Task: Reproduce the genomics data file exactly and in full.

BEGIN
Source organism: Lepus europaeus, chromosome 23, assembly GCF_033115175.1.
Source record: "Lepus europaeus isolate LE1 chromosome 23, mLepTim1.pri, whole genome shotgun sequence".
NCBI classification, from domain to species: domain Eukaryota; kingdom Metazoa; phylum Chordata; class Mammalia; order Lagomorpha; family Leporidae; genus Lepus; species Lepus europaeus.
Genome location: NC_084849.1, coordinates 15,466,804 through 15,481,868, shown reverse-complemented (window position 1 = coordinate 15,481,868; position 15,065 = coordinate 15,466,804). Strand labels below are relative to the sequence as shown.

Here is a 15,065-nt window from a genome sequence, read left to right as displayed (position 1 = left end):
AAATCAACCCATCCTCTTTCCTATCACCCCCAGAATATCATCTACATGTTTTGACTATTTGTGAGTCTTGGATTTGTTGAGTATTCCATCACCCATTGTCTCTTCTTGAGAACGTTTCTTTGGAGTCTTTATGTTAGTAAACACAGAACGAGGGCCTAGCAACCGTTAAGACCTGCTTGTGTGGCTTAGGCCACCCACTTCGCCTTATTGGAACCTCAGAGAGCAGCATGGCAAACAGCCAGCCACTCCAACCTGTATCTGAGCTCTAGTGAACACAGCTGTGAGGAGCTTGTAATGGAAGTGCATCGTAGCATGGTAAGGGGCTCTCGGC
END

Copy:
Source organism: Lepus europaeus, chromosome 23, assembly GCF_033115175.1.
Source record: "Lepus europaeus isolate LE1 chromosome 23, mLepTim1.pri, whole genome shotgun sequence".
NCBI classification, from domain to species: domain Eukaryota; kingdom Metazoa; phylum Chordata; class Mammalia; order Lagomorpha; family Leporidae; genus Lepus; species Lepus europaeus.
Genome location: NC_084849.1, coordinates 15,466,804 through 15,481,868, shown reverse-complemented (window position 1 = coordinate 15,481,868; position 15,065 = coordinate 15,466,804). Strand labels below are relative to the sequence as shown.

Here is a 15,065-nt window from a genome sequence, read left to right as displayed (position 1 = left end):
AAATCAACCCATCCTCTTTCCTATCACCCCCAGAATATCATCTACATGTTTTGACTATTTGTGAGTCTTGGATTTGTTGAGTATTCCATCACCCATTGTCTCTTCTTGAGAACGTTTCTTTGGAGTCTTTATGTTAGTAAACACAGAACGAGGGCCTAGCAACCGTTAAGACCTGCTTGTGTGGCTTAGGCCACCCACTTCGCCTTATTGGAACCTCAGAGAGCAGCATGGCAAACAGCCAGCCACTCCAACCTGTATCTGAGCTCTAGTGAACACAGCTGTGAGGAGCTTGTAATGGAAGTGCATCGTAGCATGGTAAGGGGCTCTCGGC